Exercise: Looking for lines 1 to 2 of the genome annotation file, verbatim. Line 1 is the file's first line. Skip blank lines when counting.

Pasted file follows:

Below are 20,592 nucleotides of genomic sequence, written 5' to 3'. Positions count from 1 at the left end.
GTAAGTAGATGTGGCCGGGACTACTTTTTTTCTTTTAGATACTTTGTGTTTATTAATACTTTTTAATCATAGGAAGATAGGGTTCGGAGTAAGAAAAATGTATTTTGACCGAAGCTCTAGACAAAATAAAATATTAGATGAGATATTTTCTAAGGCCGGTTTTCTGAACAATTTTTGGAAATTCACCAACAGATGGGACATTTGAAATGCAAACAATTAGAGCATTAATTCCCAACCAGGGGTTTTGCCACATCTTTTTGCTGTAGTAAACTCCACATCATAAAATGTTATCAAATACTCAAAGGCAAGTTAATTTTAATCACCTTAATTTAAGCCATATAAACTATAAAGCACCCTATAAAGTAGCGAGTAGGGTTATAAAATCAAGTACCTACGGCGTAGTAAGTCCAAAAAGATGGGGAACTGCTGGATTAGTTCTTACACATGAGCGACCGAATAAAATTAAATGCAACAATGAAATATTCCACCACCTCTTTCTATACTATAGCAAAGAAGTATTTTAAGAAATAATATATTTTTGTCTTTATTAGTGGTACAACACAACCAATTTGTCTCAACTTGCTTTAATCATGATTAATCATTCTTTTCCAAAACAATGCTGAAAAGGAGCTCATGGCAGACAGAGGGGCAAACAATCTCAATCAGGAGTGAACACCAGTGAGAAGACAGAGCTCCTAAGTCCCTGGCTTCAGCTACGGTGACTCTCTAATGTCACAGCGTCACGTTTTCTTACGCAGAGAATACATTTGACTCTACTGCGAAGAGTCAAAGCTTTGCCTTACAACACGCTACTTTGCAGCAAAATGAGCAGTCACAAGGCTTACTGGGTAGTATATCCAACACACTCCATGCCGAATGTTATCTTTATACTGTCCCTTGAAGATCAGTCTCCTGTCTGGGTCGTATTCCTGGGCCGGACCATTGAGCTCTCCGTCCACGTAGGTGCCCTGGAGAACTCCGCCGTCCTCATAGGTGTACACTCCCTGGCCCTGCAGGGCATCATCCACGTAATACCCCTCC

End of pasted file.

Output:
Below are 20,592 nucleotides of genomic sequence, written 5' to 3'. Positions count from 1 at the left end.
GTAAGTAGATGTGGCCGGGACTACTTTTTTTCTTTTAGATACTTTGTGTTTATTAATACTTTTTAATCATAGGAAGATAGGGTTCGGAGTAAGAAAAATGTATTTTGACCGAAGCTCTAGACAAAATAAAATATTAGATGAGATATTTTCTAAGGCCGGTTTTCTGAACAATTTTTGGAAATTCACCAACAGATGGGACATTTGAAATGCAAACAATTAGAGCATTAATTCCCAACCAGGGGTTTTGCCACATCTTTTTGCTGTAGTAAACTCCACATCATAAAATGTTATCAAATACTCAAAGGCAAGTTAATTTTAATCACCTTAATTTAAGCCATATAAACTATAAAGCACCCTATAAAGTAGCGAGTAGGGTTATAAAATCAAGTACCTACGGCGTAGTAAGTCCAAAAAGATGGGGAACTGCTGGATTAGTTCTTACACATGAGCGACCGAATAAAATTAAATGCAACAATGAAATATTCCACCACCTCTTTCTATACTATAGCAAAGAAGTATTTTAAGAAATAATATATTTTTGTCTTTATTAGTGGTACAACACAACCAATTTGTCTCAACTTGCTTTAATCATGATTAATCATTCTTTTCCAAAACAATGCTGAAAAGGAGCTCATGGCAGACAGAGGGGCAAACAATCTCAATCAGGAGTGAACACCAGTGAGAAGACAGAGCTCCTAAGTCCCTGGCTTCAGCTACGGTGACTCTCTAATGTCACAGCGTCACGTTTTCTTACGCAGAGAATACATTTGACTCTACTGCGAAGAGTCAAAGCTTTGCCTTACAACACGCTACTTTGCAGCAAAATGAGCAGTCACAAGGCTTACTGGGTAGTATATCCAACACACTCCATGCCGAATGTTATCTTTATACTGTCCCTTGAAGATCAGTCTCCTGTCTGGGTCGTATTCCTGGGCCGGACCATTGAGCTCTCCGTCCACGTAGGTGCCCTGGAGAACTCCGCCGTCCTCATAGGTGTACACTCCCTGGCCCTGCAGGGCATCATCCACGTAATACCCCTCC